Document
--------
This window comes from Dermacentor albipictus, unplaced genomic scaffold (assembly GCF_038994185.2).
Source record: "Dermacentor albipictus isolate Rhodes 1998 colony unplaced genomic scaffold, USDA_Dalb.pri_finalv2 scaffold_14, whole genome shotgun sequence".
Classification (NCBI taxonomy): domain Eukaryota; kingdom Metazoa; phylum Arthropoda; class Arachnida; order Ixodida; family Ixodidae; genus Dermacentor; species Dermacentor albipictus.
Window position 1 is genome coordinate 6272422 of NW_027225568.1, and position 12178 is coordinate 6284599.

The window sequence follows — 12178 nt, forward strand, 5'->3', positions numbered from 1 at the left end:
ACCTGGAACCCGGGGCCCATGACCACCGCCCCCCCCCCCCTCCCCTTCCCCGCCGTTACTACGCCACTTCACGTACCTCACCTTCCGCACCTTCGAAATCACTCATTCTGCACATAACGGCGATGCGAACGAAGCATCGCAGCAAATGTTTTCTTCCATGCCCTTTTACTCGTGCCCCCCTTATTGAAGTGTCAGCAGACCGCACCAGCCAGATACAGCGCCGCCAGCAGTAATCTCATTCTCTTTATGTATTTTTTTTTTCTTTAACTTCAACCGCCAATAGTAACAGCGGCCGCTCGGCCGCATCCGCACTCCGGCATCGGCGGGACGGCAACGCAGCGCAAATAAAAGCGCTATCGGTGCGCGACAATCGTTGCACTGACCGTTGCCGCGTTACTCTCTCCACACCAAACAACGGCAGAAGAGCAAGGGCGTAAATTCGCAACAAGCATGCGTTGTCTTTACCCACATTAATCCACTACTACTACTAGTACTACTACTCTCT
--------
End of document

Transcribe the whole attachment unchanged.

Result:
This window comes from Dermacentor albipictus, unplaced genomic scaffold (assembly GCF_038994185.2).
Source record: "Dermacentor albipictus isolate Rhodes 1998 colony unplaced genomic scaffold, USDA_Dalb.pri_finalv2 scaffold_14, whole genome shotgun sequence".
Classification (NCBI taxonomy): domain Eukaryota; kingdom Metazoa; phylum Arthropoda; class Arachnida; order Ixodida; family Ixodidae; genus Dermacentor; species Dermacentor albipictus.
Window position 1 is genome coordinate 6272422 of NW_027225568.1, and position 12178 is coordinate 6284599.

The window sequence follows — 12178 nt, forward strand, 5'->3', positions numbered from 1 at the left end:
ACCTGGAACCCGGGGCCCATGACCACCGCCCCCCCCCCCCTCCCCTTCCCCGCCGTTACTACGCCACTTCACGTACCTCACCTTCCGCACCTTCGAAATCACTCATTCTGCACATAACGGCGATGCGAACGAAGCATCGCAGCAAATGTTTTCTTCCATGCCCTTTTACTCGTGCCCCCCTTATTGAAGTGTCAGCAGACCGCACCAGCCAGATACAGCGCCGCCAGCAGTAATCTCATTCTCTTTATGTATTTTTTTTTTCTTTAACTTCAACCGCCAATAGTAACAGCGGCCGCTCGGCCGCATCCGCACTCCGGCATCGGCGGGACGGCAACGCAGCGCAAATAAAAGCGCTATCGGTGCGCGACAATCGTTGCACTGACCGTTGCCGCGTTACTCTCTCCACACCAAACAACGGCAGAAGAGCAAGGGCGTAAATTCGCAACAAGCATGCGTTGTCTTTACCCACATTAATCCACTACTACTACTAGTACTACTACTCTCT